Time Limit For Availing Cenvat Credit

Written by admin on May 15th, 2011

When it comes to the departmental adjudication then it is the duty of the assessee as well as the adjudicating authority to interpret the law in its true essence and any effort to transgress the boundary of interpretation is strictly prohibited. In this background let us examine Rule 4 of the CENVAT Credit Rules, 2002 in order to ascertain the time limit for utilizing the Cenvat credit. Rule 4 (1) of the Cenvat credit rules is as follows:

“(1) The CENVAT credit in respect of inputs may be taken immediately on receipt of the inputs in the factory of the manufacturer or in the premises of the provider of output service:
Provided that in respect of final products, namely, articles of jewellery falling under heading 7113 of the First Schedule to the Excise Tariff Act, the CENVAT credit of duty paid on inputs may be taken immediately on receipt of such inputs in the registered premises of the person who get such final products manufactured on his behalf, on job work basis, subject to the condition that the inputs are used in the manufacture of such final product by the job worker.”

So, rule 4 (1) of the Cenvat credit rules plainly says that Cenvat credit in respect of the inputs “may be taken immediately”, the word immediately should not be interpreted in the wider or limited sense than it is intended by the legislature. The Wester’s Comprehensive Dictionary[1] defines the word immediately as follows:

“Immediately”- In an Immediate manner, without lapse of time, instantly, at once.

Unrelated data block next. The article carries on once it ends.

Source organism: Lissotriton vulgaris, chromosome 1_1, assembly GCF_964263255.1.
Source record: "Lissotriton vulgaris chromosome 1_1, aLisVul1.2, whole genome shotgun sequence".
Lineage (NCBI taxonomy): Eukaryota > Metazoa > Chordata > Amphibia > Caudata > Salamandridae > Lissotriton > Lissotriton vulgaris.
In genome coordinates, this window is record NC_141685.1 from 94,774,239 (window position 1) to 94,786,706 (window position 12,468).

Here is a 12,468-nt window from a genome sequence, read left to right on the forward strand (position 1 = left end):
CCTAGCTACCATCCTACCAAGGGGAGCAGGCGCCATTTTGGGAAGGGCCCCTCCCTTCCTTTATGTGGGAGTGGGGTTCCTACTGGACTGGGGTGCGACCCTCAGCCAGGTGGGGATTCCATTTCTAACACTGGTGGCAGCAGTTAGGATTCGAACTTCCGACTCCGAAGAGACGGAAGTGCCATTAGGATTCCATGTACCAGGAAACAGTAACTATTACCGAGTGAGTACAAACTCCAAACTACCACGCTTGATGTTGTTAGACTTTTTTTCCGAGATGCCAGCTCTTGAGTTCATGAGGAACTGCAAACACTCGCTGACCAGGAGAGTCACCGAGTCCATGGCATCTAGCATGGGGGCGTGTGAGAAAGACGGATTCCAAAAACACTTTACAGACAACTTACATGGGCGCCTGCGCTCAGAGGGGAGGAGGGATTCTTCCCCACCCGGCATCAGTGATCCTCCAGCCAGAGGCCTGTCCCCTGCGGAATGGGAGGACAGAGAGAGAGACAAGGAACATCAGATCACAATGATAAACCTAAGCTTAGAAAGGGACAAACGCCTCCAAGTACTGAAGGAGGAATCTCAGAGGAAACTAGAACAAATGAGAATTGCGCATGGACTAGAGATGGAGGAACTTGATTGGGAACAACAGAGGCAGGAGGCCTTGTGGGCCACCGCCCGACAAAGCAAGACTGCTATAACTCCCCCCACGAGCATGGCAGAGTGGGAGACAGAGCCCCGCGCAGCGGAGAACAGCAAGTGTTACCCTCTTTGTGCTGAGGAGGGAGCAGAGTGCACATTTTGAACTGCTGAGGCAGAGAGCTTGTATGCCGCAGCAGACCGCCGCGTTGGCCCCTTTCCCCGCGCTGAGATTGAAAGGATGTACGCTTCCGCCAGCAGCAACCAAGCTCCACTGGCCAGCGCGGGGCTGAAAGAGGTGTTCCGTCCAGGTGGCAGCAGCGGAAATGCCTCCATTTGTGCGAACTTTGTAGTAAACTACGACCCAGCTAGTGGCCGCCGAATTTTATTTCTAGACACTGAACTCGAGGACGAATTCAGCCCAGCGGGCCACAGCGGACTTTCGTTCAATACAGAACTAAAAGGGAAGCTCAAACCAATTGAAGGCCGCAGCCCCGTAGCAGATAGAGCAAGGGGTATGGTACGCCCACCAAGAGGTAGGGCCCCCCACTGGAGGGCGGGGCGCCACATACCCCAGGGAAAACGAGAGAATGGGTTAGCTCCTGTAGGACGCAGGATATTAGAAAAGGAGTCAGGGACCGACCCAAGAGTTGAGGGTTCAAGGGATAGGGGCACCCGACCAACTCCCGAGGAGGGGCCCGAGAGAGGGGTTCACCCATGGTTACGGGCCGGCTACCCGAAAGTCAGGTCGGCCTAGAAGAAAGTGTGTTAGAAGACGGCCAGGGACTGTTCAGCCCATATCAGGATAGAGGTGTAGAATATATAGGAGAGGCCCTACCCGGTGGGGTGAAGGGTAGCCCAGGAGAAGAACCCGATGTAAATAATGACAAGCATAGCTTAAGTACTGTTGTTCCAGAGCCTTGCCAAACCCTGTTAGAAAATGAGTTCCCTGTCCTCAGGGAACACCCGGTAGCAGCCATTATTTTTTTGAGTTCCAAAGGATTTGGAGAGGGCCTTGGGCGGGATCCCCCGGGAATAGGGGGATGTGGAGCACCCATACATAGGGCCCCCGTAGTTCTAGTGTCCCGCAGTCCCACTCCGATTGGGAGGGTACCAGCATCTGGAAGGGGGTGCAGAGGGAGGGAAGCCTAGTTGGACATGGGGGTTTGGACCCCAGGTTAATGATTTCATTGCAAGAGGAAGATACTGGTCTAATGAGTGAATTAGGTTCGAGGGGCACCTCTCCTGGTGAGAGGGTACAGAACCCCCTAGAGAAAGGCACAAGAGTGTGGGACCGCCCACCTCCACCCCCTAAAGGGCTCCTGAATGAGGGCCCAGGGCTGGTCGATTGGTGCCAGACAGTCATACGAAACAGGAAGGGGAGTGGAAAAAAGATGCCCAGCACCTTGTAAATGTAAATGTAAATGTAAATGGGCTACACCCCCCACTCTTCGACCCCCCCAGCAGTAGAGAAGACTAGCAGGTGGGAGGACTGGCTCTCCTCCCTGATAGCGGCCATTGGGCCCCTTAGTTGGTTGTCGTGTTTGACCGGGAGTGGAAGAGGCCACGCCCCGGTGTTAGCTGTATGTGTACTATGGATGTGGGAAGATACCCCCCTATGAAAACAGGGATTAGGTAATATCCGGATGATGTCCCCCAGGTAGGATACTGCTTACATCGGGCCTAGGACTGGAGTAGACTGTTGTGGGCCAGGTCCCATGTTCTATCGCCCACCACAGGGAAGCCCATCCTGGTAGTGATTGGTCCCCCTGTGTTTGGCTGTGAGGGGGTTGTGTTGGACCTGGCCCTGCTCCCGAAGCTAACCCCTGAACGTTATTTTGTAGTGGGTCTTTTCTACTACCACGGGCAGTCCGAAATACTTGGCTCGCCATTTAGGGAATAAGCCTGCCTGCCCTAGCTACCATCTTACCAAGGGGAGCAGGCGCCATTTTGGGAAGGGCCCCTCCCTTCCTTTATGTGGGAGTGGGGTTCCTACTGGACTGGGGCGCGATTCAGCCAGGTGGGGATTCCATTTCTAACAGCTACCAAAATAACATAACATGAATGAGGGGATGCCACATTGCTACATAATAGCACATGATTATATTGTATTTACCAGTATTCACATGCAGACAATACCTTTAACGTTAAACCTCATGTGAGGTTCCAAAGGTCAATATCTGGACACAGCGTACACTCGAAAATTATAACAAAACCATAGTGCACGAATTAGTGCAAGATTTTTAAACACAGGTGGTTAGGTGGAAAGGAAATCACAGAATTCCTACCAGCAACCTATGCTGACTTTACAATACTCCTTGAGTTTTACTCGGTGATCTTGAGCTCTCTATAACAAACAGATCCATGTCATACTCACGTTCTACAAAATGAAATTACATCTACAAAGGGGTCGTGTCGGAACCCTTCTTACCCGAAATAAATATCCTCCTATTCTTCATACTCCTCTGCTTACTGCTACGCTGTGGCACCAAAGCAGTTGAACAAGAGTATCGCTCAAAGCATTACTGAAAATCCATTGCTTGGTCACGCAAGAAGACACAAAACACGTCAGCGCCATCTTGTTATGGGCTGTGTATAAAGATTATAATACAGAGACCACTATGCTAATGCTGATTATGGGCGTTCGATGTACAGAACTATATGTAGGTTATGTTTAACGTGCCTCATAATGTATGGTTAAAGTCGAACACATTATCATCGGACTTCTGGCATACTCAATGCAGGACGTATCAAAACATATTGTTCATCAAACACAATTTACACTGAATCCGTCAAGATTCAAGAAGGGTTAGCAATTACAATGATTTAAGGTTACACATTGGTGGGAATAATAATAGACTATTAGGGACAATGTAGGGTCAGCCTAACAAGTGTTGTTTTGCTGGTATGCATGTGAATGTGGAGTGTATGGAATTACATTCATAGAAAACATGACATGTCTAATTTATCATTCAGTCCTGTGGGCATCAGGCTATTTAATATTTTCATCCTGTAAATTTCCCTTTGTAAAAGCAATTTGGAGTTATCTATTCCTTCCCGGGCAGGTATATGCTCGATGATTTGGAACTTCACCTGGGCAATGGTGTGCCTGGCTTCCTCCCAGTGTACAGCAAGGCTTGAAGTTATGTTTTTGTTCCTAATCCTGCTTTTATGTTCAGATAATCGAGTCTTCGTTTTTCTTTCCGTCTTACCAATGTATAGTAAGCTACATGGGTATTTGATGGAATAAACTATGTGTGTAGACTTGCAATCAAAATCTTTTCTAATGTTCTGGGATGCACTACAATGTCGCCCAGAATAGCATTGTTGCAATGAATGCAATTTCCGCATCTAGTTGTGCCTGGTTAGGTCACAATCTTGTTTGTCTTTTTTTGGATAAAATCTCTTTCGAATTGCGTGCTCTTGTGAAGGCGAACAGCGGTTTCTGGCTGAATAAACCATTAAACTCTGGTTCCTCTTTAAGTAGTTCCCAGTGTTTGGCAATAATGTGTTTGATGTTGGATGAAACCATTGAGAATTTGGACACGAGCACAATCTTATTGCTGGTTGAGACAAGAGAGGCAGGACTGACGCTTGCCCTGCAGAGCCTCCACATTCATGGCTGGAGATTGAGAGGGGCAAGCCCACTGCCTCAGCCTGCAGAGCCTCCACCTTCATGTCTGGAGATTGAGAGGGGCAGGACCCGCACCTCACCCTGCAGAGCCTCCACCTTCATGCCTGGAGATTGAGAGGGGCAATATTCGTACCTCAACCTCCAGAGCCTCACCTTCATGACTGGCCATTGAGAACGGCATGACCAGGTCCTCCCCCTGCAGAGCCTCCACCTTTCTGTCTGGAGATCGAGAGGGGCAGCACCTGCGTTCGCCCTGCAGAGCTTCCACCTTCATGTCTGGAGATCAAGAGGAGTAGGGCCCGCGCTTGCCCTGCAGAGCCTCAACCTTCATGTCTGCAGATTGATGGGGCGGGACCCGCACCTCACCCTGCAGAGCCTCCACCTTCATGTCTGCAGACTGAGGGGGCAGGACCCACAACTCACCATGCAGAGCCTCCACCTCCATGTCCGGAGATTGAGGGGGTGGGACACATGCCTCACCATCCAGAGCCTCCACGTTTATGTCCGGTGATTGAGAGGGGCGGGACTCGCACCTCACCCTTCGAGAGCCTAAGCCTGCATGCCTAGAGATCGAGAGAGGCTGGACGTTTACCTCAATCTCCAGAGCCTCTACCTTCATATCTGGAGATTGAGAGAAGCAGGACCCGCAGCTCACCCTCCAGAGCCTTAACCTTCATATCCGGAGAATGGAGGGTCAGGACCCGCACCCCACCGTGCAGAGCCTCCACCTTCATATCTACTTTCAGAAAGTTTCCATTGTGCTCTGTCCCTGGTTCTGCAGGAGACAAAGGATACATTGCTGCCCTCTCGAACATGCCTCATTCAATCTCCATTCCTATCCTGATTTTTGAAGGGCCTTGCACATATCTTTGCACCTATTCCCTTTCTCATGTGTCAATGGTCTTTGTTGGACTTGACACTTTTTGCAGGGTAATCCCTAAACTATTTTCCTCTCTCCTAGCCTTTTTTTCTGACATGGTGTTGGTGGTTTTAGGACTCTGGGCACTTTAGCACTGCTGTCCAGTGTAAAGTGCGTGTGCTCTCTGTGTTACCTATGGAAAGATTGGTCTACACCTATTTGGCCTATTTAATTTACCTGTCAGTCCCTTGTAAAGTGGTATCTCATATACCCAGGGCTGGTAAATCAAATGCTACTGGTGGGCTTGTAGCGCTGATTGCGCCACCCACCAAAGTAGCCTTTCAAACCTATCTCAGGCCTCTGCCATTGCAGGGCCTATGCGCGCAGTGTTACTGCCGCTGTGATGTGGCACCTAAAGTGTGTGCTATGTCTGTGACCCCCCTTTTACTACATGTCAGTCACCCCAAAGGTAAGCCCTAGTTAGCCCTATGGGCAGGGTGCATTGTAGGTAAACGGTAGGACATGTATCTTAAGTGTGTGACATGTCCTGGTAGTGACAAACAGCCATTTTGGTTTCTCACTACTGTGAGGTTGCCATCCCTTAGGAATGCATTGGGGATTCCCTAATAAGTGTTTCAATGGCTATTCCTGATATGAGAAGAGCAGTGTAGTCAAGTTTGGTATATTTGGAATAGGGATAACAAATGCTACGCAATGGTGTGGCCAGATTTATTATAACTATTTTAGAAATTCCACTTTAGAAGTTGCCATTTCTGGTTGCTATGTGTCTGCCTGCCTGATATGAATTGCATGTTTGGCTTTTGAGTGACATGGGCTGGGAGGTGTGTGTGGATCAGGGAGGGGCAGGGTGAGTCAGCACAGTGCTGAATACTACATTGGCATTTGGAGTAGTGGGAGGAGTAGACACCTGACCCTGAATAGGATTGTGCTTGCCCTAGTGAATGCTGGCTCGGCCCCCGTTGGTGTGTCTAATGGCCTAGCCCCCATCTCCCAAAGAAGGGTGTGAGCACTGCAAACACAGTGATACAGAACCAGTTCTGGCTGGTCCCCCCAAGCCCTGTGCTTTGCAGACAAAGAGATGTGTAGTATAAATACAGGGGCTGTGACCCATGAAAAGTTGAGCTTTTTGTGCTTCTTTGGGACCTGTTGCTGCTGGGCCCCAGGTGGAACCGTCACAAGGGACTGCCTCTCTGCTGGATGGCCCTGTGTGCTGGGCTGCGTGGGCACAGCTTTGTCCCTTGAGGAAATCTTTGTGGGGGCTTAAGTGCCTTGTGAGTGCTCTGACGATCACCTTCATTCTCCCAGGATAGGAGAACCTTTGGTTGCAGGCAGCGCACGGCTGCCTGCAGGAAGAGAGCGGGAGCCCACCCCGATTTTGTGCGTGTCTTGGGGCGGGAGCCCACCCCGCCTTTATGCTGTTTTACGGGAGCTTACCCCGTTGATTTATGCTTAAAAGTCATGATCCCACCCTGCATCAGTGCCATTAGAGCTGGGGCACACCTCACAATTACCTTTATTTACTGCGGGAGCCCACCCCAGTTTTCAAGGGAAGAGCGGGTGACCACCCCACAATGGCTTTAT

The above is the literal definition of the word “immediately”. Now let us see how the department has interpreted the word “immediately” as used in the Cenvat credit rules. The central board of excise and custom (CBEC) vide its letter dated 29.08.2000 bearing No. 345/2/2000 has clarified the word immediately as under:

“10.    Rule 57AC provides that CENVAT credit may be taken immediately on receipt of inputs in the factory. Some apprehensions have been expressed that if the CENVAT credit is not taken “immediately”, like within 24 hours or so, the field officers may deny the CENVAT credit. The idea is that if the manufacturer desires he can take the CENVAT credit at the earliest opportunity when the inputs are received in the factory. This, however, does not mean, nor is it even intended that if the manufacturer does not take credit as soon as the inputs are received in the factory, he would be denied the benefit of  CENVAT credit. Such an interpretation is not tenable.”